Even without falling prey to cybercriminals, companies
and individuals can accidentally allow important information to fall into the wrong hands. Consequences of
such data leaks include embarrassment, termination,
blackmail, lawsuits or even financial ruin. Simply emailing a spreadsheet to a customer, or failing to erase
a discarded hard drive, or using a wireless computer at
a coffee shop, can provide someone with enough confidential data to bring down you or your company.
As you read this White Paper, remember—
Praemonitus, praemunitus
(Forewarned is forearmed)
For example, in 2004 The SCO Group submitted a
Microsoft Word document as part of a lawsuit against
DaimlerChrysler and AutoZone. An analysis of that
document’s hidden “meta-data” revealed that SCO’s
lawyers had originally planned to target Bank of America instead. This data leak seriously weakened SCO’s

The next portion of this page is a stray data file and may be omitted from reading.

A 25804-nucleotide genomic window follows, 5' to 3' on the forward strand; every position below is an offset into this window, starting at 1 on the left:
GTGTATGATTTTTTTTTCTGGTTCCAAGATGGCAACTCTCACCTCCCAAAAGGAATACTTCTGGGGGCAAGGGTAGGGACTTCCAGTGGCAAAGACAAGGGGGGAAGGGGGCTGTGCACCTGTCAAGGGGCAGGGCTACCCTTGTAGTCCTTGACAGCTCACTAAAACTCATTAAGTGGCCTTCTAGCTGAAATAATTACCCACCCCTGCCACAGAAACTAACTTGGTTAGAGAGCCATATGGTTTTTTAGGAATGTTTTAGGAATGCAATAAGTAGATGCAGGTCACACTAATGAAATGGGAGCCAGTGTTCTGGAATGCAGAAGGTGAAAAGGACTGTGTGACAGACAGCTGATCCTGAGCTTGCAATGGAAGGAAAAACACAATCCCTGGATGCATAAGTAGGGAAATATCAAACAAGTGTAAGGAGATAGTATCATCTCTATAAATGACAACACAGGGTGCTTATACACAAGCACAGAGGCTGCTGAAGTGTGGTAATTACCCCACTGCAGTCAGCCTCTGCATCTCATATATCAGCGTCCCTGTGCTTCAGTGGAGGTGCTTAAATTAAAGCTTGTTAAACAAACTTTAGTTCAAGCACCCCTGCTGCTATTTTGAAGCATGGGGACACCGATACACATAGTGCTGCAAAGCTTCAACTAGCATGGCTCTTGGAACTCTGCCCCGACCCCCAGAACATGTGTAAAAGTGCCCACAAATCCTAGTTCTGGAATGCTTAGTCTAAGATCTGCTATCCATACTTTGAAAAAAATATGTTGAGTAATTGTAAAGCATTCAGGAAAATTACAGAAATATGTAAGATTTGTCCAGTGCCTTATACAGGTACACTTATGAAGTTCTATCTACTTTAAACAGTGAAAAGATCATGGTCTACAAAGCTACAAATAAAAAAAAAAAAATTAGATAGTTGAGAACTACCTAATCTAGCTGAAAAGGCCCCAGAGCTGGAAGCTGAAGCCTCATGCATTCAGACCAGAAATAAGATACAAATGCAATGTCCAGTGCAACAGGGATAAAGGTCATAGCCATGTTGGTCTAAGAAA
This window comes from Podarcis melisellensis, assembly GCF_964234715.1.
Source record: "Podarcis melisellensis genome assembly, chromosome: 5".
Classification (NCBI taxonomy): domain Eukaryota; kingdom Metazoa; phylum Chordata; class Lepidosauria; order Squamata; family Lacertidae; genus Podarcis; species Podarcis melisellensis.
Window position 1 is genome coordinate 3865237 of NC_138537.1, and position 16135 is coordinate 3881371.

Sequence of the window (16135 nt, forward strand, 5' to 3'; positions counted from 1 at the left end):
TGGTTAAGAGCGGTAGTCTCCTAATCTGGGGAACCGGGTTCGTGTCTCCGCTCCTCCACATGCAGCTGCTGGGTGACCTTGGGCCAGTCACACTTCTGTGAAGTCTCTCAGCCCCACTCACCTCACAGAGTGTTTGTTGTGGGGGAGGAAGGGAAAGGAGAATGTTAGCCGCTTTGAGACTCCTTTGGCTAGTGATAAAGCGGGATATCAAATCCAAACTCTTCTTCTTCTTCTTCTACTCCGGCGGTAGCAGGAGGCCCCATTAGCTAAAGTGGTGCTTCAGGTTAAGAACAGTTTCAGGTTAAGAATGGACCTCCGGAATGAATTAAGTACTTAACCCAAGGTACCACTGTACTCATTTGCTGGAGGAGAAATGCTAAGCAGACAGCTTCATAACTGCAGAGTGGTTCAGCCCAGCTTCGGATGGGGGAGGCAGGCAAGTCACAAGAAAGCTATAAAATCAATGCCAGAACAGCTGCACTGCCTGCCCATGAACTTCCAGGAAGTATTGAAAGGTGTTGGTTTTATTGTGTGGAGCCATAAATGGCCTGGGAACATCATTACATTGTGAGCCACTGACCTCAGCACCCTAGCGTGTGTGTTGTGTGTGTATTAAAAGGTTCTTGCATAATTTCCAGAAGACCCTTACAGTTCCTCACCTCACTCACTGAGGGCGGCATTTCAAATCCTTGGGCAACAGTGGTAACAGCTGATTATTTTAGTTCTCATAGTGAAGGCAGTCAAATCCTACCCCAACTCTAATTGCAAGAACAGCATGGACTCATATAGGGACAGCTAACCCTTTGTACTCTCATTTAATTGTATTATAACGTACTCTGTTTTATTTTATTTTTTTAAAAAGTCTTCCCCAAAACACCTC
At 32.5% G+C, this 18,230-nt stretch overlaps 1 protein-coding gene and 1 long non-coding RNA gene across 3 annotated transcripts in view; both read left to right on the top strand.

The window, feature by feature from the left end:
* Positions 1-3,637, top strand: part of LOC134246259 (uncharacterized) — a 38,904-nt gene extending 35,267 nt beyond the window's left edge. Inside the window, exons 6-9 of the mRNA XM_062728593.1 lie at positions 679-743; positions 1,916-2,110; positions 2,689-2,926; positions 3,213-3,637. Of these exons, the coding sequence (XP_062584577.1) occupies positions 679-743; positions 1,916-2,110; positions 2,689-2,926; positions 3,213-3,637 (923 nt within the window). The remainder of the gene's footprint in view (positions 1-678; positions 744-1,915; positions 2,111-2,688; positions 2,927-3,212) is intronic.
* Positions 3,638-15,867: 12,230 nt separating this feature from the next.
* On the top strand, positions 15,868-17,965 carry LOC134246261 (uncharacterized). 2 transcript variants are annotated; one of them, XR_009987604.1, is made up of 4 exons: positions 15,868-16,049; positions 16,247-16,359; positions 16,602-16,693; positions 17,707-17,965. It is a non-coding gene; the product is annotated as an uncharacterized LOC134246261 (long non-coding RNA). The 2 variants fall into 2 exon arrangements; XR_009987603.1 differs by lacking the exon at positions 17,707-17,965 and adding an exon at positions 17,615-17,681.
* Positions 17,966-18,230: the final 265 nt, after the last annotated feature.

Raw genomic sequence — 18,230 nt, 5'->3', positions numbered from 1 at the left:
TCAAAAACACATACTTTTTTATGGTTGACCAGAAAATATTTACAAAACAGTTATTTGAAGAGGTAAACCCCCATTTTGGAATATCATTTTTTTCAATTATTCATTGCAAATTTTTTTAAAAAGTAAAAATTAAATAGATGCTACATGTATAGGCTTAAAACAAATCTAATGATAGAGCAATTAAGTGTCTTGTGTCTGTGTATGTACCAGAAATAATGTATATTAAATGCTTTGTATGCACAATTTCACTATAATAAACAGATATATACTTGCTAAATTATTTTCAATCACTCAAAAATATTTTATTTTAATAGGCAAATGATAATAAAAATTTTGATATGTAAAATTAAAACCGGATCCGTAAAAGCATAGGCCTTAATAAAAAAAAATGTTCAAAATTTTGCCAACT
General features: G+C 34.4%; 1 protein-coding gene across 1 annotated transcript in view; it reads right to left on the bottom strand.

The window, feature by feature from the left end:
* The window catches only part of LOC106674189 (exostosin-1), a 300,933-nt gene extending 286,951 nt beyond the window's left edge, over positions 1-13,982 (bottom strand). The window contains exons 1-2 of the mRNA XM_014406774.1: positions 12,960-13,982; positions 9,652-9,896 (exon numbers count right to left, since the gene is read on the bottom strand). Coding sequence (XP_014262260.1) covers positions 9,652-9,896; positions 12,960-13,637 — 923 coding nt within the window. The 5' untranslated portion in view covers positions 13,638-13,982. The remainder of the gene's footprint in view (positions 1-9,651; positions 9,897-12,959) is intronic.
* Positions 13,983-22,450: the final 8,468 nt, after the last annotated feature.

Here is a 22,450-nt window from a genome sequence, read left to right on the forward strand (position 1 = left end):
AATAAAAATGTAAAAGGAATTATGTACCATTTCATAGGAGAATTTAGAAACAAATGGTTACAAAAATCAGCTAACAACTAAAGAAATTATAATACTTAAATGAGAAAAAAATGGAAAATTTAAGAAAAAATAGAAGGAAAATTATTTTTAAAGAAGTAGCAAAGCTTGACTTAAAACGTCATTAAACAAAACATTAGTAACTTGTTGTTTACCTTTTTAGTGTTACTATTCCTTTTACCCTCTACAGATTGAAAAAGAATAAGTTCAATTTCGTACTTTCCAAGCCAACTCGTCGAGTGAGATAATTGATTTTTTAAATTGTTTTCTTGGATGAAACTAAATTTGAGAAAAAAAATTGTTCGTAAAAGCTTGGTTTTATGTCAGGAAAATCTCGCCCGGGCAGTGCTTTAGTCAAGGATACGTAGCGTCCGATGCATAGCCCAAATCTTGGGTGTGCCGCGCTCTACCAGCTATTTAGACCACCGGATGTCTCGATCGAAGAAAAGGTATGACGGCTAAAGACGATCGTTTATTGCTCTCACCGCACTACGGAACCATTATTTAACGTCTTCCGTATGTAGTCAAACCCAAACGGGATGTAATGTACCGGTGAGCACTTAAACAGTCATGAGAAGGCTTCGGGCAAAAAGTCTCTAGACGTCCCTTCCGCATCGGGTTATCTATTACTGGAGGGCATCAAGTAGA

legal position.
1 Most boldfaced words can be found in the Glossary located
near the end of this White Paper.
6
Part 2
Introduction to Information Security
2.2
Billy Blanks, creator of the Tae Bo physical fitness
method, said that once you have consumed calories you only have two choices: burn them off, or
wear them. In the same vein, once you have stored
information you only have two choices: protect it, or
lose it.
2.1
Overview
In the past two decades we have increasingly used digital information systems to store all kinds of data: desktop computers, laptop computers, cell phones, PDAs,
MP3 players, web servers, e-mail servers, file servers,
USB memory sticks, CDROMs, DVDs, floppy disks,
tape cartridges, hard drives, network storage devices
and other devices.
Information? Security?
Most people use these devices without blinking, as if